Any Tips for Book 4?


Deena said: Sep 29, 2011
 9 posts

My son is still in Book 3, but he only has two more songs to learn before making the transition to Book 4. We do two lessons a week, one mostly for theory and skills development. In one lesson we are working on sight reading, theory, shifting, and vibrato. In his other lesson he mostly focuses on the actual repertoire building and more peformance elements (sorry don’t know what to really call it). Up to this point our experience has been positive and he has been making steady progress. My son spent two years in Book 1 and then he completed books 2 and 3 in about a year. I want to make sure we’re as prepared as possible.

I looked through and found a previous post from a parent that was very helpful and I plan on buying the Kerstin Wartberg book mentioned on that strand. Are there any overall tips for making Book 4 more successful? Are there good/better practice habits that are especially helpful or essential for success? Are there any particular bad habits in the area of technique or posture that really hurt students across the board at this level? We still practice together, and I don’t plan on him going to practicing on his own any time soon.

Any advice would be greatly appreciated.

Ruth Brons said: Oct 4, 2011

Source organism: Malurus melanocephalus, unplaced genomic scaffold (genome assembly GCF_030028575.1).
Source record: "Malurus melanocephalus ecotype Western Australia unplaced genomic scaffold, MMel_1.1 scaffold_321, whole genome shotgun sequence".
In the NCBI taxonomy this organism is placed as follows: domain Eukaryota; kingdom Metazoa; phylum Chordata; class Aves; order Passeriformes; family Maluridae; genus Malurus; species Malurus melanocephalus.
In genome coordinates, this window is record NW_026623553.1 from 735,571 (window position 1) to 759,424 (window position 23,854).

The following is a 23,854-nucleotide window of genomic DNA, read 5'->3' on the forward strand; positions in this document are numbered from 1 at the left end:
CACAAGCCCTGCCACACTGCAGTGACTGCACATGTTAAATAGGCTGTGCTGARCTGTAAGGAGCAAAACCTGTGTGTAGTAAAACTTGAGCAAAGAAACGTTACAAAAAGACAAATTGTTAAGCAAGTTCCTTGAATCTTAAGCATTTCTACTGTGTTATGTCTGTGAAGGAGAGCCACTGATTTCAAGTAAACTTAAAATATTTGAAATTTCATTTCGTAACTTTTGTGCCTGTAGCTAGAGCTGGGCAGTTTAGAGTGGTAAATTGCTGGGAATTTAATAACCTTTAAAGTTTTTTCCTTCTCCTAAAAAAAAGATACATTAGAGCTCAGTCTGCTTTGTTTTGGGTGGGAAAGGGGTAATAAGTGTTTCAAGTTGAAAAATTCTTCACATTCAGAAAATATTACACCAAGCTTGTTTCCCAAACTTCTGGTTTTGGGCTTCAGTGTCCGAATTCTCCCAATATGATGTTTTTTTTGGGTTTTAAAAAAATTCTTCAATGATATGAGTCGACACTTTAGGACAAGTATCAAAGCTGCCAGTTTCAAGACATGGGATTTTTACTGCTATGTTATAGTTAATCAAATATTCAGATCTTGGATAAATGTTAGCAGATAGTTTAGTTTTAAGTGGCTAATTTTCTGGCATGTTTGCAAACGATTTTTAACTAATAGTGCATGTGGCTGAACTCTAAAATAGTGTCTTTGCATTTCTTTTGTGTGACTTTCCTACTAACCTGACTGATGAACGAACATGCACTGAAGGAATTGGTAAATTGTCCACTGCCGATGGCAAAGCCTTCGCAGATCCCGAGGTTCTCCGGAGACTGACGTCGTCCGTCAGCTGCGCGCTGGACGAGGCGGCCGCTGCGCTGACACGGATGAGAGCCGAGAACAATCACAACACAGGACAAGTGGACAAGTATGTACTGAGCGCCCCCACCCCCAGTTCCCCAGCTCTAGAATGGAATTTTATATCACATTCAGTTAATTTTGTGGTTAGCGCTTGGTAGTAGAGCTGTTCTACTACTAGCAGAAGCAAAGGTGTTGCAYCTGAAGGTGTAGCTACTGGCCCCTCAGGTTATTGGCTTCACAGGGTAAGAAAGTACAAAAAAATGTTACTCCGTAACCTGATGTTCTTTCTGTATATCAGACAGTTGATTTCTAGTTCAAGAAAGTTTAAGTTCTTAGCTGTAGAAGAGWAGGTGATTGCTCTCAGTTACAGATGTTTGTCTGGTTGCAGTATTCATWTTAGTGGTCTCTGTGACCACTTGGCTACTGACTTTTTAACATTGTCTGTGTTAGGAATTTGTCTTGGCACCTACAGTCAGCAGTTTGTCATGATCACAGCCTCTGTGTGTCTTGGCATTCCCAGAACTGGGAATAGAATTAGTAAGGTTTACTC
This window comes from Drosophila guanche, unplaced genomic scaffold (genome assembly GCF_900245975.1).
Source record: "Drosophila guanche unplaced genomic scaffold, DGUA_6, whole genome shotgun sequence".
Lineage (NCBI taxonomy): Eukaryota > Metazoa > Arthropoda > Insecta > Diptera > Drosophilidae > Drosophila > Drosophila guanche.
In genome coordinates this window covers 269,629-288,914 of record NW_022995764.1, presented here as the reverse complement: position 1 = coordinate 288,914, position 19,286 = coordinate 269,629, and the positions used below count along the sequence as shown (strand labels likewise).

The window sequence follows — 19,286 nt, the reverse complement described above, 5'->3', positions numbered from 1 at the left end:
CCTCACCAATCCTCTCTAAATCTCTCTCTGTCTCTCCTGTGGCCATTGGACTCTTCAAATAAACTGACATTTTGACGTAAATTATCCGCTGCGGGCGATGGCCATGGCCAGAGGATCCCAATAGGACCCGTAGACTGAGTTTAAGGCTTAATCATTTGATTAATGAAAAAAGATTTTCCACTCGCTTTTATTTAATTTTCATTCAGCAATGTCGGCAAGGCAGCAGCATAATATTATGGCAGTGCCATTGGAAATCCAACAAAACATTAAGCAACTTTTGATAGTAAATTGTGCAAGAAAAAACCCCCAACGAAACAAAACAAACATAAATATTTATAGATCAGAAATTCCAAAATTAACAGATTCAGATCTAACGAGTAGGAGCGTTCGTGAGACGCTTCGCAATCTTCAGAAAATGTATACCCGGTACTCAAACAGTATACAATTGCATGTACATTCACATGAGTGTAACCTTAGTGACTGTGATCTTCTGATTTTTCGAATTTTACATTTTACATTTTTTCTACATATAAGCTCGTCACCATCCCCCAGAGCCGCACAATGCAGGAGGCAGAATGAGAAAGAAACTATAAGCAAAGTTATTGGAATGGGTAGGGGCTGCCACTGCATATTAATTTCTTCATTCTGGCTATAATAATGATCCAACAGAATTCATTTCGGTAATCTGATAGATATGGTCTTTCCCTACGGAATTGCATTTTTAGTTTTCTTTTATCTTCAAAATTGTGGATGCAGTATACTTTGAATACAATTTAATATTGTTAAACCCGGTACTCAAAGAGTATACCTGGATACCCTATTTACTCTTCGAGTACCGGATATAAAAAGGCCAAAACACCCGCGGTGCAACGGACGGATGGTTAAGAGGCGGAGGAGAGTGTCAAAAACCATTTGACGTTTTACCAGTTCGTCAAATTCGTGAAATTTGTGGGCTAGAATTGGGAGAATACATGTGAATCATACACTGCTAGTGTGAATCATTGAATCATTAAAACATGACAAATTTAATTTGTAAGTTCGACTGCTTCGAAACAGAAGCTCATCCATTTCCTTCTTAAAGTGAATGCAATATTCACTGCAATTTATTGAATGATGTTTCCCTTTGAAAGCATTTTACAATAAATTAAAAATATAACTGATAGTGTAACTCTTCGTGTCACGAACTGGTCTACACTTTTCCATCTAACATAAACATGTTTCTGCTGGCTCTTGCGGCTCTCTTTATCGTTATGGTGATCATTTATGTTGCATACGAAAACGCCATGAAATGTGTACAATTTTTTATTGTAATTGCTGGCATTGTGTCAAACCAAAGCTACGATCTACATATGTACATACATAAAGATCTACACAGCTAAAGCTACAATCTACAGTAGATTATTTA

Ruth Brons
Suzuki Association Member
Violin, Viola
West Orange, NJ
150 posts

As in the previous books: listening, review and attention to technique will continue to serve your son well as he enjoys playing his first concertos.

Best Wishes,

said: Oct 4, 2011
 12 posts

Lots of listening. Lots of patience. The pieces are huge compared to the earlier books and it’s easy to get stuck in one—my daughter got a shoulder injury followed closely by a broken finger and it meant she was in the first half of book four for a long time as her practice was limited. Not helped by the fact that she loathed the second and third Seitz pieces after being on the first one for ever so she wasn’t enthusiastic about what practice she was doing.

But by the time she had mastered all the techniques involved in the first part of the book, the last two pieces were covered very quickly (and she sprained a finger a second time so she spent a month doing nothing but bowing exercises—don’t let violinists play netball!).

Doing some non-Suzuki shorter contrasting pieces where achievement was more obvious helped her confidence—she was doing auditions where she needed some contrasting fast and slow pieces and book four is a bit light on on slow pieces so we had to go out of syllabus to find some anyway.

She’s now well into book 5 and that seems so straightforward after the big lumps of stuff in book 4.

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